(b)from facts ascertainable by him with the help of appropriate expert advice which it is reasonable for him to seek;

but a person shall not be taken by virtue of this paragraph to have knowledge of a fact ascertainable by him only with the help of expert advice unless he has failed to take all reasonable steps to obtain (and, where appropriate, to act on) that advice.

Application of certain enactments etc.

9.—(1) Any damage for which a person is liable under Article 5 shall be deemed to have been caused for the purposes of the Fatal Accidents (Northern Ireland) Order 1977(2), by that person’s wrongful act, neglect or default.

(2) Where—

(a)a person’s death is caused wholly or partly by a defect in a product, or a person dies after suffering damage which has been so caused;

(b)a request such as mentioned in sub-paragraph (a) of paragraph (3) of Article 5 is made to a supplier of the product by that person’s personal representatives or, in the case of a person whose death is caused wholly or partly by the defect, by any dependant or relative of that person; and

(c)the conditions specified in sub-paragraphs (b) and (c) of that paragraph are satisfied in relation to that request,

this Part shall have effect for the purposes of Part III of the Law Reform (Miscellaneous Provisions) Act (Northern Ireland) 1937(3) and the Fatal Accidents (Northern Ireland) Order 1977(4) as if liability of the supplier to that person under that paragraph did not depend on that person having requested the supplier to identify certain persons or on the said conditions having been satisfied in relation to a request made by that person.

(3) Section 1 of the Congenital Disabilities (Civil Liability) Act 1976(5) shall have effect for the purposes of this Part as if—

(a)a person were answerable to a child in respect of an occurrence caused wholly or partly by a defect in a product if he is or has been liable under Article 5 in respect of any effect of the occurrence on a parent of the child, or would be so liable if the occurrence caused a parent of the child to suffer damage;

(b)the provisions of this Part relating to liability under Article 5 applied in relation to liability by virtue of sub-paragraph (a) under the said section 1; and

(c)subsection (6) of the said section 1 (exclusion of liability) were omitted.

(4) Where any damage is caused partly by a defect in a product and partly by the fault of the person suffering the damage, the Law Reform (Miscellaneous Provisions) Act (Northern Ireland) 1948(6) and Article 7 of the Fatal Accidents (Northern Ireland) Order 1977 (contributory negligence) shall have effect as if the defect were the fault of every person liable by virtue of this Part for the damage caused by the defect.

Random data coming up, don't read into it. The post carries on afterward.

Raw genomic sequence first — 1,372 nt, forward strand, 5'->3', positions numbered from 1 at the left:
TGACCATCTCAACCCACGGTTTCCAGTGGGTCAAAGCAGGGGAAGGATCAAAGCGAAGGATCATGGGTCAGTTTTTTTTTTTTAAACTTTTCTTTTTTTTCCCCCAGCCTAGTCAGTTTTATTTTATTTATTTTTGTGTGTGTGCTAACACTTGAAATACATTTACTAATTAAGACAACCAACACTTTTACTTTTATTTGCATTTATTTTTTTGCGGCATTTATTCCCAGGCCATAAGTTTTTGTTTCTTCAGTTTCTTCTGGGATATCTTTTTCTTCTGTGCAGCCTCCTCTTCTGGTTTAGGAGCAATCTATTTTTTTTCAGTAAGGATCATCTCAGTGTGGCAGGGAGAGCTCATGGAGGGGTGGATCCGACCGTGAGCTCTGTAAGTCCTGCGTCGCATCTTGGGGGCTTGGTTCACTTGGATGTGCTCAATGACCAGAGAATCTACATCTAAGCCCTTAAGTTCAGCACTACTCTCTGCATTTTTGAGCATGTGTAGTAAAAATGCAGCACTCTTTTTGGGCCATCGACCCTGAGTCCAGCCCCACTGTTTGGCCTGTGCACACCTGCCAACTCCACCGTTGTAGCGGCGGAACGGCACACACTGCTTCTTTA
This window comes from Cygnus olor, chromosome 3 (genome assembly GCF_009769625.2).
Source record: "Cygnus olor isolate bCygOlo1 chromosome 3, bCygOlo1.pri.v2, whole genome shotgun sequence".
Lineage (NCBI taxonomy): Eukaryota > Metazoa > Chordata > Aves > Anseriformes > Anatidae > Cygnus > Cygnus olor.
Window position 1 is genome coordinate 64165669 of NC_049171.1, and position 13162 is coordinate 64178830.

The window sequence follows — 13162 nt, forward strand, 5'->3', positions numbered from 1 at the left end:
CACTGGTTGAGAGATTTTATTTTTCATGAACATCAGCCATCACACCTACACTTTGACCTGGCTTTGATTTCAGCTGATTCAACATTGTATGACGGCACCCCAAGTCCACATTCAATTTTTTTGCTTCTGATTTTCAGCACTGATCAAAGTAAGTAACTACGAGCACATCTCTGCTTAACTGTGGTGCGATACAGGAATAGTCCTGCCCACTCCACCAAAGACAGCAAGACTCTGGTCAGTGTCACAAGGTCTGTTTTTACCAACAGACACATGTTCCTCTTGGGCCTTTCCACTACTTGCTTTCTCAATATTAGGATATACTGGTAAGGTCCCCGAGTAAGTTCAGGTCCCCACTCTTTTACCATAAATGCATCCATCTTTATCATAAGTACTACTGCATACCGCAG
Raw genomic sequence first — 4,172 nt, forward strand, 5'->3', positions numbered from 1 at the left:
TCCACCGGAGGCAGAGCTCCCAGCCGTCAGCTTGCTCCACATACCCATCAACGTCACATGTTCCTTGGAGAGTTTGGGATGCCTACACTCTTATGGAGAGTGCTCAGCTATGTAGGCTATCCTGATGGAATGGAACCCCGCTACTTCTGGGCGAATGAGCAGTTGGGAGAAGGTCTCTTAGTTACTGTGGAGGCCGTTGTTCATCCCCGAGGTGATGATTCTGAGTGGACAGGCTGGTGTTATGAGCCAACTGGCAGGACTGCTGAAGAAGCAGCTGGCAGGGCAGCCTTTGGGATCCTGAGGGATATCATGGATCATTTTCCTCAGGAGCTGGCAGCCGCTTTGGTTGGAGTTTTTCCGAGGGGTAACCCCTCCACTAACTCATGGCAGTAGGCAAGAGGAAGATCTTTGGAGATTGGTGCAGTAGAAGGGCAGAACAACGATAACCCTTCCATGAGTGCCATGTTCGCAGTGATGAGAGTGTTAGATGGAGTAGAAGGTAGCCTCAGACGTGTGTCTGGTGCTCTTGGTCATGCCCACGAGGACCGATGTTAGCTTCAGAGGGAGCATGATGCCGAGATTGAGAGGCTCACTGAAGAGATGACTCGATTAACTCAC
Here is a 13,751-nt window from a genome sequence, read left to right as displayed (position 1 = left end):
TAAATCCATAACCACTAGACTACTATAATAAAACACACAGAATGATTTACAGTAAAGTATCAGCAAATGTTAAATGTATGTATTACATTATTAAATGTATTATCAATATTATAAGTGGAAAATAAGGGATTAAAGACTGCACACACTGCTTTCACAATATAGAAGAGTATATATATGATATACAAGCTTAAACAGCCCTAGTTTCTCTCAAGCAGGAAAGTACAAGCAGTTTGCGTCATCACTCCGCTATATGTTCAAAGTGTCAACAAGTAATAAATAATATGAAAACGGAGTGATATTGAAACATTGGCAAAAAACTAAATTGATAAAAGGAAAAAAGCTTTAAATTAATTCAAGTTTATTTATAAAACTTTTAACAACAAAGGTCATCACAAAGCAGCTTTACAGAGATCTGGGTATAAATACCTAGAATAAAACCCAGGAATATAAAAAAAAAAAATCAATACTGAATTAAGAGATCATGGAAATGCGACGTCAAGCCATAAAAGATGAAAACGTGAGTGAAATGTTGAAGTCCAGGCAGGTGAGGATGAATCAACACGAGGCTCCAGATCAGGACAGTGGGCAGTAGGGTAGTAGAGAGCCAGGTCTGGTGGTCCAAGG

(5) In paragraph (4) “fault” has the same meaning as in the said Act of 1948.

(6) Schedule 1 shall have effect for the purpose of amending the Statute of Limitations (Northern Ireland) 1958(7) in its application in relation to the bringing of actions by virtue of this Part.

(7) It is hereby declared that liability by virtue of this Part is to be treated as liability in tort for the purposes of any enactment conferring jurisdiction on any court with respect to any matter.

(8) Nothing in this Part shall prejudice the operation of section 12 of the Nuclear Installations Act 1965(8) (rights to compensation for certain breaches of duties confined to rights under that Act).

Prohibition on exclusions from liability

10.  The liability of a person by virtue of this Part to a person who has suffered damage caused wholly or partly by a defect in a product, or to a dependant or relative of such a person, shall not be limited or excluded by any contract term, by any notice or by any other provision.

Power to modify enactments

11.—(1) The Secretary of State may by order make such modifications of this Part and of any other enactment (including an enactment contained in Part I and the following Parts, or in an Order, Measure or Act made or passed after this Order) as appear to him to be necessary or expedient in consequence of any modification of the product liability Directive which is made at any time after the making of this Order.

(2) An order under paragraph(1) shall be subject to affirmative resolution.

Application of Part II to Crown

12.—(1) Subject to paragraph (2), this Part shall bind the Crown; including the Crown in right of Her Majesty’s Government in the United Kingdom.

(2) The Crown shall not, as regards the Crown’s liability by virtue of this Part, be bound by this Part further than the Crown is made liable in tort under the Crown Proceedings Act 1947(9).